Haughney produced 30 carvings of Portland stone to sit above front doors on estate, personalising each design to its residents. ‘One woman was quite religious and she had Noah’s Ark, a cypriot man liked shooting birds so he had a pheasant. One man was Welsh, and his liked beanies, so I did a Welsh beanie dragon. I forget what it was called. Scorch or something?’
Haughney has sculpted across the UK, carving everything from Turkish head knots to chunks of old London Bridge. (The one sold to an American.) Working at St Katherine’s Dock was the only time she was paid to stop.
‘Disney was interviewing someone on a junk and I was bouncing off the Thistle Hotel with my chisel. So they sought me out and paid me to go away for a bit.’
Teaching has become a central part of Haughney’s life. She first went to Bromley-by-Bow Centre to do an evening class on stone carving. When the American who taught the class had to leave, Haughney took over.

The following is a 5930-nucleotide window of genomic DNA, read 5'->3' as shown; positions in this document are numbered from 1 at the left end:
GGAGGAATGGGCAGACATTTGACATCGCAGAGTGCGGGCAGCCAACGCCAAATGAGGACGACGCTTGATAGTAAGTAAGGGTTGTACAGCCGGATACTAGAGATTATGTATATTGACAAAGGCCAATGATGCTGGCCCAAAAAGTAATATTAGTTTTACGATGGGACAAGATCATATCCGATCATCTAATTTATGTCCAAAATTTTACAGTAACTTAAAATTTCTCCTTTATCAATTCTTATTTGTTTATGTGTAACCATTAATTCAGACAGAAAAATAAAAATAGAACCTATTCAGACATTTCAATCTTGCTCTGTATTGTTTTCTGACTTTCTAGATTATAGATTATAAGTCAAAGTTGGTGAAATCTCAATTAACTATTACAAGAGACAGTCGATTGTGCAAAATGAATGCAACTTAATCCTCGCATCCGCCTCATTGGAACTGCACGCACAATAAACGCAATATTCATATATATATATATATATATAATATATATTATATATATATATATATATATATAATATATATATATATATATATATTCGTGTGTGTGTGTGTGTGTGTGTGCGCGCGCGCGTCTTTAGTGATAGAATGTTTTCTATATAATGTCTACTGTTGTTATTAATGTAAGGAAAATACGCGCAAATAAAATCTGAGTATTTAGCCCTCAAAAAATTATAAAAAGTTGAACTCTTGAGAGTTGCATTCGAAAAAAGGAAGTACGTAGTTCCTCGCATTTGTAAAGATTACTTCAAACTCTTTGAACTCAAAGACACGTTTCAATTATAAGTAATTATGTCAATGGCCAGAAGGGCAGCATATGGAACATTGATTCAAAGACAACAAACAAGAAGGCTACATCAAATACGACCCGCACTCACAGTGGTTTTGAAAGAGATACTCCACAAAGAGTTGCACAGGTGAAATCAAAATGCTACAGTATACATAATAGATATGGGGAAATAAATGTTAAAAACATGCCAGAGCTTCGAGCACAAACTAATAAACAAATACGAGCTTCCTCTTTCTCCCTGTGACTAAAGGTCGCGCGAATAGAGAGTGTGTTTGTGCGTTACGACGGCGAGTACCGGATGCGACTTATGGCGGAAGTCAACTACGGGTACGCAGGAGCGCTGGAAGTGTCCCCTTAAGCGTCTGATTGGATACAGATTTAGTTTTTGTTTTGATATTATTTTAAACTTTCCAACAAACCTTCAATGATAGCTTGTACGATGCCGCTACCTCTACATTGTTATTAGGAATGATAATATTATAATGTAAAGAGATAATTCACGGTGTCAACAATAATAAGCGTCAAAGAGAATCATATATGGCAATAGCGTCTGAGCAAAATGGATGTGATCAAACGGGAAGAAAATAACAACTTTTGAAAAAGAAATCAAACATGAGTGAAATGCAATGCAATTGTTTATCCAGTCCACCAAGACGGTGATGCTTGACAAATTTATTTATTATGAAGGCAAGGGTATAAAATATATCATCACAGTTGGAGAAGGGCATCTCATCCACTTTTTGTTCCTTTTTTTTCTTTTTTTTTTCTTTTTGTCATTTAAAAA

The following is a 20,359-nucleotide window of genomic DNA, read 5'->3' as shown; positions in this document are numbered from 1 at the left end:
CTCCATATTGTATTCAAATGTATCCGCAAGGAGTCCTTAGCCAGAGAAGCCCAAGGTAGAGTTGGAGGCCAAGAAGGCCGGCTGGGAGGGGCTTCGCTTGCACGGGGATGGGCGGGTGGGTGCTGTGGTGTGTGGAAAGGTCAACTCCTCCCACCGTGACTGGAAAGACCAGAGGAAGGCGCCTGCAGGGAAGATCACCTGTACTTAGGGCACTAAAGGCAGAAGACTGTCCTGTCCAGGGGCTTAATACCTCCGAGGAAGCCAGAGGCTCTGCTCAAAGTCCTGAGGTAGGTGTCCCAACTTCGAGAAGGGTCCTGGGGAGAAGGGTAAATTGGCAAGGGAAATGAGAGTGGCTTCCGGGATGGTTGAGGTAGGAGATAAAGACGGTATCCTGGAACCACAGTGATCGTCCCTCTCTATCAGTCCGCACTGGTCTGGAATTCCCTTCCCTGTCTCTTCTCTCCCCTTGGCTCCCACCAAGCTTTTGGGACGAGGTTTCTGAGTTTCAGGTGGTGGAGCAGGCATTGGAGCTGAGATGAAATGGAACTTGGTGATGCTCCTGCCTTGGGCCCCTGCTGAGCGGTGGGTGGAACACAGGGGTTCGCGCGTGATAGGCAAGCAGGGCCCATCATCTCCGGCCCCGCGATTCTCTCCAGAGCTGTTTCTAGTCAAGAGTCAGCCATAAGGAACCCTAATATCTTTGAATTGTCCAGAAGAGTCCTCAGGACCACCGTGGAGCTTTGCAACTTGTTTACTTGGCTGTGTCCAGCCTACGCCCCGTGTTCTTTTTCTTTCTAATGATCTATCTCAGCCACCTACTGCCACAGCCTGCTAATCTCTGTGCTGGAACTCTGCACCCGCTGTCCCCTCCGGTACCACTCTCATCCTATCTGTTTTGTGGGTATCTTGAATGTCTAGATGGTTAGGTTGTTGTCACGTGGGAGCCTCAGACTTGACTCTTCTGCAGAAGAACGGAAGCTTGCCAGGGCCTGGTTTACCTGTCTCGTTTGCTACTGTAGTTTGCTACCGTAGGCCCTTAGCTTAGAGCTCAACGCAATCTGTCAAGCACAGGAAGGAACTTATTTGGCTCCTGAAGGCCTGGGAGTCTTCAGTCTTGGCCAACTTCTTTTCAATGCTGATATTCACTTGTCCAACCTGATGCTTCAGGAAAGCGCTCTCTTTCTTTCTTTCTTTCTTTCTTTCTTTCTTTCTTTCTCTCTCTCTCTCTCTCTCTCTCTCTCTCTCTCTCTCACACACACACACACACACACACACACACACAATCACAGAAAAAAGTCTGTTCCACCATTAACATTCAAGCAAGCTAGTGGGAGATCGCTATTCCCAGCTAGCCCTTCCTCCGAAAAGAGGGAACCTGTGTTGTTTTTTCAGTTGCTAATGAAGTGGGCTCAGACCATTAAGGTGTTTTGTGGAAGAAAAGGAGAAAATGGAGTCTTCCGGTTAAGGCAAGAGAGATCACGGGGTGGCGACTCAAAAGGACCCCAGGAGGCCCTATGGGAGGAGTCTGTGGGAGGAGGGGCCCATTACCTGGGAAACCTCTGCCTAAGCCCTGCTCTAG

She now teaches two classes at her studios, which are focused on general art rather than sculpting specifically. Once a month on a Saturday she does a sculpting workshop. She does an evening class at the Brady Centre on Tuesdays. And if that wasn’t enough, she also teaches stone carving at West Dean College in Sussex five times a year in blocks.
In a sense Haughney has become Bow’s resident sculptor. Her studio window is visible from the street. In fact, when she arrived the centre’s cafe was directly opposite. It was a marked change from Stratford. ‘When I first came here from there I wasn’t used to people staring in at me. ‘You’re much more exposed, but on the other hand now I’ve got to really like that. When people look at things they come in and they talk to me.’
After decades of belonging to a community of artists, she is now an artist in the community. As we talk in her studio, the sounds of schoolchildren playing drift from across the road. When children visit Haughney’s studio ask funny questions. Where do you sleep? Do you eat enough? ‘They think it’s very untidy,’ Haughney says. ‘They say, “You’ve got a lot of stuff.” I say, “Well artist’s need a lot of stuff.” ‘